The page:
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Leila (Persian: لیلا, Arabic: ليلى, Hebrew: לילה) is a feminine given name in the Semitic (Arabic, Hebrew) and Iranian languages. In Latin alphabet the name is commonly spelled in multiple ways, including Laela, Laelah, Laila, Layla, Laylah, Leila, Leilah, Leela, Leighla, Lejla, Leyla and Leylah.

Etymologically the word comes from proto-semitic layl-, which gives לֵילְיָא (lēləyā) in Aramaic, לילה (layla) in Hebrew, لَيْل (layl) or لَيْلَة (layla) in Arabic, and ܠܹܠܝܵܐ (lēlyā) in Syriac.

In Hebrew and Arabic the word Leila or Laila means "night", "dark"[1] and the name is often given to girls born during the night, signifying "daughter of the night".[2]

In Judaism, the identification of the word "night" as the name of an angel originates with the interpretation of "Rabbi Yochanan" (possibly Yochanan ben Zakkai, c. 30–90 AD) who read "At night [Abraham] and his servants deployed against them and defeated them" (Genesis 14:15, JPS) as "by [an angel called] night" (Sanhedrin 96a).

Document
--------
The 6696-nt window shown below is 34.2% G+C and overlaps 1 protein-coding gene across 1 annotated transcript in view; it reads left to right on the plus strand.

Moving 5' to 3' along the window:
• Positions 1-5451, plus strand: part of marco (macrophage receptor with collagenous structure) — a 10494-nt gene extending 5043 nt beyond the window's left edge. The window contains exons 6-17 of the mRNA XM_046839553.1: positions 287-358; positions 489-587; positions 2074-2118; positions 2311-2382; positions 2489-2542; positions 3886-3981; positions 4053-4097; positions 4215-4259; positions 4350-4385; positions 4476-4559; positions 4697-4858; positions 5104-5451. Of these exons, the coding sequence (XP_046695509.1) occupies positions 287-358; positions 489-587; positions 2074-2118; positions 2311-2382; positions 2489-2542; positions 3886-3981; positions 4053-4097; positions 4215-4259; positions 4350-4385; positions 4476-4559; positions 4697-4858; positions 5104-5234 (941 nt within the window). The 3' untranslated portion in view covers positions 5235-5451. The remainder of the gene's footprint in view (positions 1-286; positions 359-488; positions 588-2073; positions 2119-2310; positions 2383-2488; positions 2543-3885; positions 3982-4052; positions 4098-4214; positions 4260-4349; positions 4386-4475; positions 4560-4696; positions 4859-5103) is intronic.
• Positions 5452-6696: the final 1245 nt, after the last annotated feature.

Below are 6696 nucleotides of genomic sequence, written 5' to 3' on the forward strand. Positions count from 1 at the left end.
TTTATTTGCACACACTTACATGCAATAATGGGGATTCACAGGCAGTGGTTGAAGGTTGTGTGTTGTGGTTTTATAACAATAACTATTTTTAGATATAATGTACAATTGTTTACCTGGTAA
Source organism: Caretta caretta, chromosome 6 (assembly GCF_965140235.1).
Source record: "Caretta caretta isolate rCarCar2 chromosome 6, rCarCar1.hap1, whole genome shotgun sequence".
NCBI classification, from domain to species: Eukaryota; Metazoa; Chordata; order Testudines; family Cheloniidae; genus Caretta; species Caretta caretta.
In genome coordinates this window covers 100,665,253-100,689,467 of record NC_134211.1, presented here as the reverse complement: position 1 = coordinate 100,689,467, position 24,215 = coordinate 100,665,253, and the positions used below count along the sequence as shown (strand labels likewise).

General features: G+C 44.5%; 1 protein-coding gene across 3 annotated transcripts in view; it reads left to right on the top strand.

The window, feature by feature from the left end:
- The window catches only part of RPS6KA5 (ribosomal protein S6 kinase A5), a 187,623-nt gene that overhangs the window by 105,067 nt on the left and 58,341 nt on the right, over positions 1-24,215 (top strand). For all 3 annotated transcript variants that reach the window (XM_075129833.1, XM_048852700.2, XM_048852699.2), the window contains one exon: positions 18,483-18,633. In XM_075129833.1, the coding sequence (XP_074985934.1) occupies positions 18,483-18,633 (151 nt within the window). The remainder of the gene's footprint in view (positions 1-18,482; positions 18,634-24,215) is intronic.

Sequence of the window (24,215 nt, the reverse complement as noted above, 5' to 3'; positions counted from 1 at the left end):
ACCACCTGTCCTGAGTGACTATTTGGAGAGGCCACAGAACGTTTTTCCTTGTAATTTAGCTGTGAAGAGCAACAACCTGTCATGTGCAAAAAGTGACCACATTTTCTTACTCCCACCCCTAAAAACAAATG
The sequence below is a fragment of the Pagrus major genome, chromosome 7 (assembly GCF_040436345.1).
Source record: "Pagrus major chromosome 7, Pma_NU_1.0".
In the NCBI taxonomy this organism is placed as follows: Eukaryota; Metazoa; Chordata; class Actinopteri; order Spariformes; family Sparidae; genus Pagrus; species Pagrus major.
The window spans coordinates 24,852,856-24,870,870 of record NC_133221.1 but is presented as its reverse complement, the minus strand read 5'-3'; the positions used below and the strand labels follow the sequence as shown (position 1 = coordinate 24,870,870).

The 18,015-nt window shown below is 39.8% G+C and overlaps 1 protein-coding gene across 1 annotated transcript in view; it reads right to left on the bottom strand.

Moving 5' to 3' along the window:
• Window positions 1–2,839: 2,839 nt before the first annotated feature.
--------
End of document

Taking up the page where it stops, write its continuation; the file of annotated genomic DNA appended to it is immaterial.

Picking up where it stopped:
The story of Qays and Layla or Layla and Majnun is based on the romantic poems of Qais Ibn Al-Mulawwah (Arabic: قيس بن الملوح) in 7th century Arabia, who was nicknamed Majnoon Layla (مجنون ليلى), Arabic for "madly in love with Layla", referring to his cousin Layla Al-Amiriah (ليلى العامرية).[3] His poems are considered the paragon of unrequited chaste love. They later became a popular romance in medieval Iran,[4] and use of the name spread accordingly.

The name gained popularity further afield in the Persianate world, amongst Turkic peoples and in the Balkans and India.

In the Nordic countries, Laila or Lajla (pronounced lie-lah)[needs IPA] is derived from the Sami name Láilá, the Sami variant of Helga which means "holy"


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